“For two millennia, no new games had ever been created,” he said. “Human beings had only created six types of tabletop games. Dice games, plot games, card games, board games, miniature games and pen and paper games like Hang Man.”


Firstly he uses games, rather than game genres.

I am not sure what plot games are.

All card games are newer than two millennia. Miniature games obviously are too.

But it quite clearly misses an entire genre of games - dexterity/physical games such as blow football, subbuteo, shove ha'penny, devil among the tailors (and later Jenga).
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Jackasses? You let a whole column get stalled and strafed on account of a couple of jackasses? What the hell's the matter with you?
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I look on articles like this and I always think, "There's a lot to this story that isn't being told publicly." That piece almost certainly leaves a lot out (and the lack of input from some very-closely related folks is a key indicator.)

There's probably something funny going on there. It may be a very contentious fight between differing parties with the best of intentions. It may be a confused, elderly lady. It may be something more sinister. But from what I read, damned if I could tell you what it is.
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robbbbbb wrote:
I look on articles like this and I always think, "There's a lot to this story that isn't being told publicly." That piece almost certainly leaves a lot out (and the lack of input from some very-closely related folks is a key indicator.)

There's probably something funny going on there. It may be a very contentious fight between differing parties with the best of intentions. It may be a confused, elderly lady. It may be something more sinister. But from what I read, damned if I could tell you what it is.

Most murderhobos would stab that NPC inside of five minutes.
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Yeah. It's unfortunate and not at all what Gary would have wanted.

In a way, it's maybe fitting that the last bad business decision he made was to leave his legacy in a mess.

Get your affairs in order, people! No one lives forever, so plan for your exit and make it as easy as possible on your loved ones. Even if you aren't mildly famous like Gygax.
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dysjunct wrote:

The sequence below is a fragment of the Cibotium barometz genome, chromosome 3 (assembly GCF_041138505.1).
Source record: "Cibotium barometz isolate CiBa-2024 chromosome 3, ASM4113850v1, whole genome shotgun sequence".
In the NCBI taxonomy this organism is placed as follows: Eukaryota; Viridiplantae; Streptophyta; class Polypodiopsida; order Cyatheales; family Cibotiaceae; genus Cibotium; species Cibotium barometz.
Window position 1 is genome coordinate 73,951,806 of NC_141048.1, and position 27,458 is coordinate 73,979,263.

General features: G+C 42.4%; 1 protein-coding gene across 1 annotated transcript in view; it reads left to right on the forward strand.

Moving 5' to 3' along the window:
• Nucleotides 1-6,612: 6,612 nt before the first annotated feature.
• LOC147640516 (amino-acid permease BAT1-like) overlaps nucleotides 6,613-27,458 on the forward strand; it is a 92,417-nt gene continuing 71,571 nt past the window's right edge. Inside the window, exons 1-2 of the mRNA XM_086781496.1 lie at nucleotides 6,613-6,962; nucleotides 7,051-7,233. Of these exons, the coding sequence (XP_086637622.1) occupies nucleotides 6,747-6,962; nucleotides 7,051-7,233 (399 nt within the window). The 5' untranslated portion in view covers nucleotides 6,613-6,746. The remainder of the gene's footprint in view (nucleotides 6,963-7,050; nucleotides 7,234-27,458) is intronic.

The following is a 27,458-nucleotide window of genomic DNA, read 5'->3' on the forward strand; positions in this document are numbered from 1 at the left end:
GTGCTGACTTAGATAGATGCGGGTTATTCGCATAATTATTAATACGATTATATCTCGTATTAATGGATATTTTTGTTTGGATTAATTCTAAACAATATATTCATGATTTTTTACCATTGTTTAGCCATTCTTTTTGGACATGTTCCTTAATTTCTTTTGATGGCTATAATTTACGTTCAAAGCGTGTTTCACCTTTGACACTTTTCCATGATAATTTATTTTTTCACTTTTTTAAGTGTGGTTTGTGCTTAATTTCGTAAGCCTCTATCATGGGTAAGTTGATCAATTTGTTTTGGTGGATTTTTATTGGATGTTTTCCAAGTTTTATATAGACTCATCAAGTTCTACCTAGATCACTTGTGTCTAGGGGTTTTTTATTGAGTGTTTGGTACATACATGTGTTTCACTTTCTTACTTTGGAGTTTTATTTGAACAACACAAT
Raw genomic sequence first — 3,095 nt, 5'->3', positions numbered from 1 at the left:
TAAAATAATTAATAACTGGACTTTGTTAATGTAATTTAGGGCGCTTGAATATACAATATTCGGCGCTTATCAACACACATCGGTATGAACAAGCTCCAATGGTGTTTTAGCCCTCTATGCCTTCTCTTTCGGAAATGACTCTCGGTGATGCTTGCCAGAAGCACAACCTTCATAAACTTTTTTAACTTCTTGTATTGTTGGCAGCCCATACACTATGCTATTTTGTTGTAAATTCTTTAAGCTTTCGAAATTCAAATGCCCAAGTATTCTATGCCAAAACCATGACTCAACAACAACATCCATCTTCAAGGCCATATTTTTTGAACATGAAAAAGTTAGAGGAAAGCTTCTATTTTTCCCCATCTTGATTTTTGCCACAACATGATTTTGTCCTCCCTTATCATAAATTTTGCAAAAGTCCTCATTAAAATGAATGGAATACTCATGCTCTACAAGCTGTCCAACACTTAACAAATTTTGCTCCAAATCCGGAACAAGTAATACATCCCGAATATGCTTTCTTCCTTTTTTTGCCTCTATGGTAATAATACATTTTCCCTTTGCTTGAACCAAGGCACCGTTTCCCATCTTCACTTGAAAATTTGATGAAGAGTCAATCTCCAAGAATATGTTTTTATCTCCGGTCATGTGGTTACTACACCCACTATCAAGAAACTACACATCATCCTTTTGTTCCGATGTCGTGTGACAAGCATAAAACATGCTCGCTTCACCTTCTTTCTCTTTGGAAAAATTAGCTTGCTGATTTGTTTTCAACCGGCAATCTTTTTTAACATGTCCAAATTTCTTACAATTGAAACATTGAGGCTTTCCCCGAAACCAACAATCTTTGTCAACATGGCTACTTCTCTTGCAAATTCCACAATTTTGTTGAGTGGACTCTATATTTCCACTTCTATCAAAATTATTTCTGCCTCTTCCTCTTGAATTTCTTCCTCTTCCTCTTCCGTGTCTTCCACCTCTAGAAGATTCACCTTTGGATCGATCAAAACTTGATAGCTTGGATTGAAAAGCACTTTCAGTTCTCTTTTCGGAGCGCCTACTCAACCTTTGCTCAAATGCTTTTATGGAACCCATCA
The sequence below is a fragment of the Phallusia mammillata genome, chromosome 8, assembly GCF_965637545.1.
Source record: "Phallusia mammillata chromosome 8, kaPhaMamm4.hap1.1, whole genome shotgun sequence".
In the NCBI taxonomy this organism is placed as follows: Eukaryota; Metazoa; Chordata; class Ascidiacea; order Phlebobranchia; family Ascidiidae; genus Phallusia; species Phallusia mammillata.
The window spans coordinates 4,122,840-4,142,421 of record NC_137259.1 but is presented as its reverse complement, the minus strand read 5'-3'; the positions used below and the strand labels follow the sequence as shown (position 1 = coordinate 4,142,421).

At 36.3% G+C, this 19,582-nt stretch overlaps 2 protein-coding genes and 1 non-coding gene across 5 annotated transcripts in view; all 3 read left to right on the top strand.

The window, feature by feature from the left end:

Yeah. It's unfortunate and not at all what Gary would have wanted.

In a way, it's maybe fitting that the last bad business decision he made was to leave his legacy in a mess.

Get your affairs in order, people! No one lives forever, so plan for your exit and make it as easy as possible on your loved ones. Even if you aren't mildly famous like Gygax.


This! So much this!
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On the other end of the spectrum, an old OS grognard in my town has been hosting a Gygaxathon event for like 10 years, where up to 15 groups play through the same "funhouse" dungeon on successive nights and compete to see who does the best (there are multiple objectives). I'm playing in it (for the first time) Tuesday night. He's like a giddy schoolboy, but must be pushing 60. It's the type of love for the hobby you enjoy seeing, and he named it just to honor his RPG hero, Gygax.

robbbbbb wrote:
I look on articles like this and I always think, "There's a lot to this story that isn't being told publicly." That piece almost certainly leaves a lot out (and the lack of input from some very-closely related folks is a key indicator.)

There's probably something funny going on there. It may be a very contentious fight between differing parties with the best of intentions. It may be a confused, elderly lady. It may be something more sinister. But from what I read, damned if I could tell you what it is.


This. Internet commentary always amuses me on matters this obviously complicated. Nobody knows a fraction of the truth.

Court cases are similar. I was on the jury for an attempted murder trial once. Local entrepreneur who was paralyzed from the waist down after being shot. Public outrage, news coverage, the whole deal. The judge made it illegal for camera crews in the courthouse to film us, for fear of threats and violence...serious stuff.

So once I was out from under my jury bubble and could discuss the case with people, I was dumbfounded by both how little people knew (given the news coverage) and how much they thought they knew. Reasonable, ostensibly well-informed people. And they knew nothing about it, but were oblivious to that fact.

So yeah, this is a compelling bit of writing. But it's one slice in a large pie.
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Jackasses? You let a whole column get stalled and strafed on account of a couple of jackasses? What the hell's the matter with you?
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mawilson4 wrote:
So once I was out from under my jury bubble and could discuss the case with people, I was dumbfounded by both how little people knew (given the news coverage) and how much they thought they knew. Reasonable, ostensibly well-informed people. And they knew nothing about it, but were oblivious to that fact.


Yeah. Reminds me of the Gell-Mann Amnesia Effect. I always try and keep that in mind when I'm reading the news. Healthy doses of humility and skepticism are essential to processing journalism.
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Weird aside...

Quote:
It was the ‘70s, and J.R.R. Tolkien’s Lord of the Rings books had boomed in sales, incubated in part by the decade’s heavy psychedelia. High culture fertilized the soil for high fantasy